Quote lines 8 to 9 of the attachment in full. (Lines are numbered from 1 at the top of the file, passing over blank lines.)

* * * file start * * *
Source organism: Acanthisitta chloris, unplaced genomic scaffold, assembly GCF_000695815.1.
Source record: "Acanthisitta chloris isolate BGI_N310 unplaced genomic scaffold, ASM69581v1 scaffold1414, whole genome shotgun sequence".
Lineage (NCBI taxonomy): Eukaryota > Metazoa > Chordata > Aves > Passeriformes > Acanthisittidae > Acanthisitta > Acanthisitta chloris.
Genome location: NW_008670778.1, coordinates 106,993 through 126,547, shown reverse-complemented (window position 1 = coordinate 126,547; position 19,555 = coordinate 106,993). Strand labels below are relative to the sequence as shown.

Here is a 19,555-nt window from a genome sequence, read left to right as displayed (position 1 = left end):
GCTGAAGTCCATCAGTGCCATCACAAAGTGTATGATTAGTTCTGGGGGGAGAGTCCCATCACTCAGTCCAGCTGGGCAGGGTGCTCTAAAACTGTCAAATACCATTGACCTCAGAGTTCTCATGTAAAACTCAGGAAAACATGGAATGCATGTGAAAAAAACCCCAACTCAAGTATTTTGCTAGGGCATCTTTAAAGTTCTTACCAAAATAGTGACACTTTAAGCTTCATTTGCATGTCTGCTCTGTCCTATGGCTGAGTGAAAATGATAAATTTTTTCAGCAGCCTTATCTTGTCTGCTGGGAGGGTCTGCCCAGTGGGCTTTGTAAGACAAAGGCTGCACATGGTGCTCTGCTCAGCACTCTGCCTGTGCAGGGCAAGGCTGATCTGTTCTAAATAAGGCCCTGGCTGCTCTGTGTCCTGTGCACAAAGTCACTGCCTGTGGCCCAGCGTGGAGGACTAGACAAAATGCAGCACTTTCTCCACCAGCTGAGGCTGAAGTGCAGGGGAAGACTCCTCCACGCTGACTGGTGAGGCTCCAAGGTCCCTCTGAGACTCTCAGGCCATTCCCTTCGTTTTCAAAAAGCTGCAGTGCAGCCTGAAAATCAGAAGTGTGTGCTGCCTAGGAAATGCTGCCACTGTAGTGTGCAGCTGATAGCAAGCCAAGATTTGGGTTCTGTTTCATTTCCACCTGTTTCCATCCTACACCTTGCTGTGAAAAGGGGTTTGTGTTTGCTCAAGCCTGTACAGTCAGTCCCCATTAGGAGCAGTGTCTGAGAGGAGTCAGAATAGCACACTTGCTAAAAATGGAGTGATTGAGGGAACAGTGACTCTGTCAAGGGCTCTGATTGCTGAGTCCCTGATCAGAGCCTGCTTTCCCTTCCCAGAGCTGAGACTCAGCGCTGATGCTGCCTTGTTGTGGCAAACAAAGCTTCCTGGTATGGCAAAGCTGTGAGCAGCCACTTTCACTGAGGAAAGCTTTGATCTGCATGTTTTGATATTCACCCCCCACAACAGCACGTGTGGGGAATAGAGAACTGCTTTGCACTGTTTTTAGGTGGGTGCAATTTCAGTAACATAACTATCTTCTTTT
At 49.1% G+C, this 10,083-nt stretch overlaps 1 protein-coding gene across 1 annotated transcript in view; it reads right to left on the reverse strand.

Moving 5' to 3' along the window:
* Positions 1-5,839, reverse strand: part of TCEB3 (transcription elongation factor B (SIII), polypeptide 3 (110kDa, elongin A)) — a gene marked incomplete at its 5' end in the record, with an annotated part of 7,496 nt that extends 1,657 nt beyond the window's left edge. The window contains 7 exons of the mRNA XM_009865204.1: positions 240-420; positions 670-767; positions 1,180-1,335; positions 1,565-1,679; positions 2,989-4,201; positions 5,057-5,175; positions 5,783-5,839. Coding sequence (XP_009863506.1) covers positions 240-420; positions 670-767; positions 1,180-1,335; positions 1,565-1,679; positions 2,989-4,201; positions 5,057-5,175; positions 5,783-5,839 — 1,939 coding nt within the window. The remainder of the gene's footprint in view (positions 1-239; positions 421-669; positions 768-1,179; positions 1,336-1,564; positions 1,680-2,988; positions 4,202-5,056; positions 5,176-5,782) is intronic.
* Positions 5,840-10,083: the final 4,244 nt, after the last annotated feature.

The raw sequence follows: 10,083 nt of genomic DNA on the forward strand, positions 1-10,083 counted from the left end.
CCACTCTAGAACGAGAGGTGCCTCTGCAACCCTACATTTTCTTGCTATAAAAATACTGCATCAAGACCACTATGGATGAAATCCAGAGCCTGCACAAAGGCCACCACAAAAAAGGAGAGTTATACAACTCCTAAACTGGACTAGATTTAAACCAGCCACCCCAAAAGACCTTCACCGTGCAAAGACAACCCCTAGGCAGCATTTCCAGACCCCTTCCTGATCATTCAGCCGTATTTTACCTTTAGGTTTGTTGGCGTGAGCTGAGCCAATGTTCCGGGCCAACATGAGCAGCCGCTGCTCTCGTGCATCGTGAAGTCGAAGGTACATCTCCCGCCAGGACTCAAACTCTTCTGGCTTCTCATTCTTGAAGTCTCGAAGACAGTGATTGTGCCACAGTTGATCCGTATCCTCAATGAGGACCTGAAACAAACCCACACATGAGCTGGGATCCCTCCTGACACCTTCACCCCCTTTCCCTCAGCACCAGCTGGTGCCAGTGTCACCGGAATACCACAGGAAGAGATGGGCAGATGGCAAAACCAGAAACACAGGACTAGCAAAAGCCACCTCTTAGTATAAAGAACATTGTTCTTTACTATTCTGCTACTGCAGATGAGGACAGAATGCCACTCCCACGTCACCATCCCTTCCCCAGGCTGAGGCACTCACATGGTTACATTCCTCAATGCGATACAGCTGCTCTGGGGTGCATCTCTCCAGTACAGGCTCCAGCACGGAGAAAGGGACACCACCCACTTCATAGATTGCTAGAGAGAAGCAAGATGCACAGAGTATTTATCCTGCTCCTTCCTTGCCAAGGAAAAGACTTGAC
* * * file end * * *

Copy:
Moving 5' to 3' along the window:
* Positions 1-5,839, reverse strand: part of TCEB3 (transcription elongation factor B (SIII), polypeptide 3 (110kDa, elongin A)) — a gene marked incomplete at its 5' end in the record, with an annotated part of 7,496 nt that extends 1,657 nt beyond the window's left edge. The window contains 7 exons of the mRNA XM_009865204.1: positions 240-420; positions 670-767; positions 1,180-1,335; positions 1,565-1,679; positions 2,989-4,201; positions 5,057-5,175; positions 5,783-5,839. Coding sequence (XP_009863506.1) covers positions 240-420; positions 670-767; positions 1,180-1,335; positions 1,565-1,679; positions 2,989-4,201; positions 5,057-5,175; positions 5,783-5,839 — 1,939 coding nt within the window. The remainder of the gene's footprint in view (positions 1-239; positions 421-669; positions 768-1,179; positions 1,336-1,564; positions 1,680-2,988; positions 4,202-5,056; positions 5,176-5,782) is intronic.